X-Men: What year is it anyway? (movie review)

Q Awesome Sauce, Geekery, Movie review 2 Comments


My cousin, Tommy, told me not to bother seeing this movie. I’m glad that I didn’t listen to him (sorry Tommy). Four of us went, which included two not-so-nerdy wives. Everyone came out of the theater happy.

Don’t get me wrong, the movie has some problems.  I don’t think I’ve actually seen a movie that doesn’t have some flaw, and some of the ones in the new X-Men flick were irritating, but there weren’t a ton of them.

Also, there’s a scene in there that rivals the lobby scene from The Matrix.  Yeah, the scene was that awesome.  Anywho, more details (and spoilers) after the break!

The Wolverine I’m used to

So, I’m not sure what the obsession with Wolverine and Mystique is all about in today’s X-Men movies, but it worked in X-Men: First Class, and it works here. Hugh Jackman (as always) does an awesome job as Wolverine, and Jennifer Lawrence was even better as Mystique than she was in First Class.  What I’m saying is, I’m OK with these two being central characters alongside Professor X despite never being that wild about Mystique’s character growing up.

So, what’s wrong with the movie?  Well, there are a few things that bother me on a nerdy level.  I don’t like Beast “hulking out.”  I like Beast the way Beast was meant to be: always blue, furry, and scholarly.  In Days (I’m not typing out “Days of Future Past” from now on), Hank looks like a regular geeky dude most of the time.  When he gets pissed off, or needs a little extra something, he transforms into Beast.  Bleh.  I mean, I see why they did it (the whole hiding who you are because you’re ashamed of it theme is very prevalent), but I still don’t like it.

Mystique used to wear clothes

I also found it pretty cheesy that there’s a syrum that somehow blocks Professor X’s powers whilst fixing his spine so he can walk.  It’s a cheap device to force him into artificially choosing between “fitting in” and being who he really was.  I think a mental-block (of the variety generated through experiencing an extremely traumatic event) would’ve been more interesting and more believable.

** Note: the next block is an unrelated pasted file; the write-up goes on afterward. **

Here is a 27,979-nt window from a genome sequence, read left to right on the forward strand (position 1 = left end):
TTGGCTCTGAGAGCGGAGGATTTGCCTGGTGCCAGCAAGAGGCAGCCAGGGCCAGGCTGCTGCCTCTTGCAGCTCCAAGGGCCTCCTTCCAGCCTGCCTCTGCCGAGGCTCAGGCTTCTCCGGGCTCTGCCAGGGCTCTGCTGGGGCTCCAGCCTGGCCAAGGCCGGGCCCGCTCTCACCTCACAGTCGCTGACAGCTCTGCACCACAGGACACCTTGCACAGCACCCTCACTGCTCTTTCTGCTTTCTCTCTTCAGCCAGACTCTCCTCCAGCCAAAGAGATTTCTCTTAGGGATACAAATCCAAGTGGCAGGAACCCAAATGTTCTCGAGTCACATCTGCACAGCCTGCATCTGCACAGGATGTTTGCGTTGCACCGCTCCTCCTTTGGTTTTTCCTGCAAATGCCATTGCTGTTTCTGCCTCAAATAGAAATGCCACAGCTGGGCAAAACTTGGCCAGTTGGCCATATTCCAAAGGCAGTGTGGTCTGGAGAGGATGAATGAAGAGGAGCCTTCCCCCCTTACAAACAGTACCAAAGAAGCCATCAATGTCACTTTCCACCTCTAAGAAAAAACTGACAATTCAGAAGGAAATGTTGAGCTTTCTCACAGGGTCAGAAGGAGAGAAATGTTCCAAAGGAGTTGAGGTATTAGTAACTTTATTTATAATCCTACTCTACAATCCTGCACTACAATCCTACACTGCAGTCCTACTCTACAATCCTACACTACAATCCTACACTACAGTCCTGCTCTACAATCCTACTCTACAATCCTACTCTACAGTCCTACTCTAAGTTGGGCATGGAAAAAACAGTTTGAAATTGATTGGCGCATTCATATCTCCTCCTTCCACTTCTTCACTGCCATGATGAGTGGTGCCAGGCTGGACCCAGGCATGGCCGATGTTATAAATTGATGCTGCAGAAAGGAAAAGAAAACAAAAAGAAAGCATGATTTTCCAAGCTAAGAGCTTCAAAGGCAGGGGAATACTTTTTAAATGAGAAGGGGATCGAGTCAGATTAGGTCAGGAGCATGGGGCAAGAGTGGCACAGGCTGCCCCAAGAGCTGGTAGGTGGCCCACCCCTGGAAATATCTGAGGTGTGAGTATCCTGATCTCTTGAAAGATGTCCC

The sentinels of the future looked nothing like the sentinels I grew up watching.  They were ridiculously over-powered, and there were a ton of them.  Seriously, Colossus gets beat down like he’s made of aluminum foil.

Oh, and that’s another thing–there are a ton of mutant cameos in this, but favorites like Bishop and Iceman are only really on-screen to get their asses handed to them.  Again, I get it, they needed to show how unstoppable the sentinels were, and having known badasses get owned was a great way to do it, but come on, gimmie some more Bishop!  I’ve always loved Bishop.

Anyway, I think, by now, you’re getting that most of my qualms with the movie have to do with my own nerdy preferences.  My only legit complaint has to do with Magneto and his control of the OG sentinels (these looked more like the sentinels from the comics, and were the precursors to the nasty super-sentinels from the future).